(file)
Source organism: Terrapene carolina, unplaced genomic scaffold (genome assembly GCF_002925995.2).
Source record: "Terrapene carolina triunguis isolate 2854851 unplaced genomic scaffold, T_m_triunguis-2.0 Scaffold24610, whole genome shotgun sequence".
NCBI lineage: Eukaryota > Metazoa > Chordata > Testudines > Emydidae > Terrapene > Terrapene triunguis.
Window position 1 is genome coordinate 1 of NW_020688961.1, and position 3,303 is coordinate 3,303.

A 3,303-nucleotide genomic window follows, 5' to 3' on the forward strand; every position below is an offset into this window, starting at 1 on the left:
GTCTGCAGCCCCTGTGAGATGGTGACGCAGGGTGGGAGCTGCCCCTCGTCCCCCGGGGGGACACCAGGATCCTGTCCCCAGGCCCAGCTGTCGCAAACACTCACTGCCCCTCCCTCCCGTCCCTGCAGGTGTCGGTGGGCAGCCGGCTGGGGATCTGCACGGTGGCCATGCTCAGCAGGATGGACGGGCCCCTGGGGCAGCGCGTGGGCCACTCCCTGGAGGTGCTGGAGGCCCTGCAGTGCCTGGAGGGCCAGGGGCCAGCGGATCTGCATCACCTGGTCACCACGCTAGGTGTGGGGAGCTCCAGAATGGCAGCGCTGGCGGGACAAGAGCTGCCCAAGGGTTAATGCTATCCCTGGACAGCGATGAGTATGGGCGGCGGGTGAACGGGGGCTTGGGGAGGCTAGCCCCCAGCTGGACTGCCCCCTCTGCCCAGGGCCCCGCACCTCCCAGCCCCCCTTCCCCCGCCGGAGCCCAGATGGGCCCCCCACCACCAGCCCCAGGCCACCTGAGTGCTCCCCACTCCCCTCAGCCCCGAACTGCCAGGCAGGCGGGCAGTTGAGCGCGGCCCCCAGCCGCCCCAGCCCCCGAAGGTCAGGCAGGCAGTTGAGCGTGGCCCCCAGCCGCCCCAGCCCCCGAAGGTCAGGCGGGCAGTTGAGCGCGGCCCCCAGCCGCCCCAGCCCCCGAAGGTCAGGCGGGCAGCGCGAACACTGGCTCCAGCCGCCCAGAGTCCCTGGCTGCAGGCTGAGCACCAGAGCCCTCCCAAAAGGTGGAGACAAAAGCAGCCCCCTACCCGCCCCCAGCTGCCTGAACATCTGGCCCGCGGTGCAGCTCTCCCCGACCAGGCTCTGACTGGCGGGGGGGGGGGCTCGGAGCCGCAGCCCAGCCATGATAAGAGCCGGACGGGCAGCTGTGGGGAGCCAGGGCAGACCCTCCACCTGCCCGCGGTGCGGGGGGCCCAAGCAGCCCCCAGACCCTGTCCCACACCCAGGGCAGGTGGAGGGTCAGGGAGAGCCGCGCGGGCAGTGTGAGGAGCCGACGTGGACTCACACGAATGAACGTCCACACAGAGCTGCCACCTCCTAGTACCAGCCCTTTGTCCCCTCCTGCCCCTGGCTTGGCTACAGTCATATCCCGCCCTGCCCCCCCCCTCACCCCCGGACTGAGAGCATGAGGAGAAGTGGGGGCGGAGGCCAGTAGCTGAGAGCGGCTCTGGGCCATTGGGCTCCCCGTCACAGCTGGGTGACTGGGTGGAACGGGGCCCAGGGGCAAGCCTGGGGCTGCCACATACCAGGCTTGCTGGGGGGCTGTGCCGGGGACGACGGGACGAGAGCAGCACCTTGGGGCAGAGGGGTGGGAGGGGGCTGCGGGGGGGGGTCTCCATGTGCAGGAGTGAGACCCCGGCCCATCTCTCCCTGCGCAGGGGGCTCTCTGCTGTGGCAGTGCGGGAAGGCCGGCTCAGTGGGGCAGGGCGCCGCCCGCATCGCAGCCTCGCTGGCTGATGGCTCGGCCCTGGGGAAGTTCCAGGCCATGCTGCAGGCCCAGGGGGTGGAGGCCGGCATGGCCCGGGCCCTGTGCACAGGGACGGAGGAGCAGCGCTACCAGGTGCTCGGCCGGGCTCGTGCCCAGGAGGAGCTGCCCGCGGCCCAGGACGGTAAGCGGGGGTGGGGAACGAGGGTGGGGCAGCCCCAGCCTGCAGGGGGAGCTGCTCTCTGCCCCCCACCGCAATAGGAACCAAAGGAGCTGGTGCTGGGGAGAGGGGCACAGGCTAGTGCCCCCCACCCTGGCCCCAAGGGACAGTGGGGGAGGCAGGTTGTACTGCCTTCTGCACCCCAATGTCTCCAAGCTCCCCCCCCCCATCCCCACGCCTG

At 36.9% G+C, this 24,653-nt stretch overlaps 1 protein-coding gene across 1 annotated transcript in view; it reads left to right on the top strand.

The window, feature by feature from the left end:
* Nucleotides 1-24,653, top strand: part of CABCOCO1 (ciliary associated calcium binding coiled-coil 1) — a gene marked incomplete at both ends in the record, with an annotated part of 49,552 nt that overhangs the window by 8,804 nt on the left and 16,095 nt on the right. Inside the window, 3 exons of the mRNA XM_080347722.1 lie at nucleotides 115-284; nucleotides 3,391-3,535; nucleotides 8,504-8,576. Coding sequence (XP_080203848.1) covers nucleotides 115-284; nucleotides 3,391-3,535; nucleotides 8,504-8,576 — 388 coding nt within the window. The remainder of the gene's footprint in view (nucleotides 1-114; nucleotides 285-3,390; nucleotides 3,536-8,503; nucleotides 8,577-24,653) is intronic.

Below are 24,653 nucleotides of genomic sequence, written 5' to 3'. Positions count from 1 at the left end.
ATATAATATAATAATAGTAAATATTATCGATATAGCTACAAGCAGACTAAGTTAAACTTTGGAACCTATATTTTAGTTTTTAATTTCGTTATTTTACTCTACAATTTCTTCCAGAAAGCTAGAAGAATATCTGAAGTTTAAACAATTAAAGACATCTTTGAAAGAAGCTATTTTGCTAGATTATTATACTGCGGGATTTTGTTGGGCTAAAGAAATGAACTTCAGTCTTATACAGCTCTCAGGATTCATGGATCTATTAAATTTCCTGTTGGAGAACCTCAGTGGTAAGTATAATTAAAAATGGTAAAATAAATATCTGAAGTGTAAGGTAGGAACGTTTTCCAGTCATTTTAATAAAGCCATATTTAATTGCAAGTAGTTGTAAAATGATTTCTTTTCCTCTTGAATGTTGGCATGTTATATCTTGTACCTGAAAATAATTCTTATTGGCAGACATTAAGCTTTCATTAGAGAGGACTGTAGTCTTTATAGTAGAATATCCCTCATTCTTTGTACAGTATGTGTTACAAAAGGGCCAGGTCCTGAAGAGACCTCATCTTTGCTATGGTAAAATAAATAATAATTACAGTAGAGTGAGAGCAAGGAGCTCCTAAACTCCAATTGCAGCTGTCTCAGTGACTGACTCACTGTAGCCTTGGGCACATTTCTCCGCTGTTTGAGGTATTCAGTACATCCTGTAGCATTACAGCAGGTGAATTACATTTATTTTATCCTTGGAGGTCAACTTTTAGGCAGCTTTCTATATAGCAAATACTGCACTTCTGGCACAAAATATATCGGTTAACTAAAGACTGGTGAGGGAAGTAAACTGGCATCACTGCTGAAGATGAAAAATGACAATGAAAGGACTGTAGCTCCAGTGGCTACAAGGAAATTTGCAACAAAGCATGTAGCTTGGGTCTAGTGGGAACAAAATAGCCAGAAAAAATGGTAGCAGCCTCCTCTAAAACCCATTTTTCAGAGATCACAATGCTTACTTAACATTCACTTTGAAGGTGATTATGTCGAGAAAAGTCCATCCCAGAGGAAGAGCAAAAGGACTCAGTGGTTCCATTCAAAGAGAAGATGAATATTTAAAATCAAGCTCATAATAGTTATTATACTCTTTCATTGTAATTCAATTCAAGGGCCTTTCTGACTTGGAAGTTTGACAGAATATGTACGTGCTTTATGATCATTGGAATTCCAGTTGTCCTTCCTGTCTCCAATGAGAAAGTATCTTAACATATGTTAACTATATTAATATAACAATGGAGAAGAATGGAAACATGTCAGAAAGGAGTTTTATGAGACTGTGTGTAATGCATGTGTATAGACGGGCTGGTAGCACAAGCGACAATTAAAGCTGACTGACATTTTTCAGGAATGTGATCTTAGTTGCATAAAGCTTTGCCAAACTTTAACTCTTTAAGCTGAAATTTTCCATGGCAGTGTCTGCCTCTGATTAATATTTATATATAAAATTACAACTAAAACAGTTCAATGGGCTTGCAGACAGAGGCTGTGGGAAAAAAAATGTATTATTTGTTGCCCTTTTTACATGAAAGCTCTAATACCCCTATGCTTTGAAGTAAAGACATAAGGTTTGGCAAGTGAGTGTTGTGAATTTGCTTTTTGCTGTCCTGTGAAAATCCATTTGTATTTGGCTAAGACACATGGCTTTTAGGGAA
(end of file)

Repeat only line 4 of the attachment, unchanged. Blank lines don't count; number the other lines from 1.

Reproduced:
Window position 1 is genome coordinate 1 of NW_020688961.1, and position 3,303 is coordinate 3,303.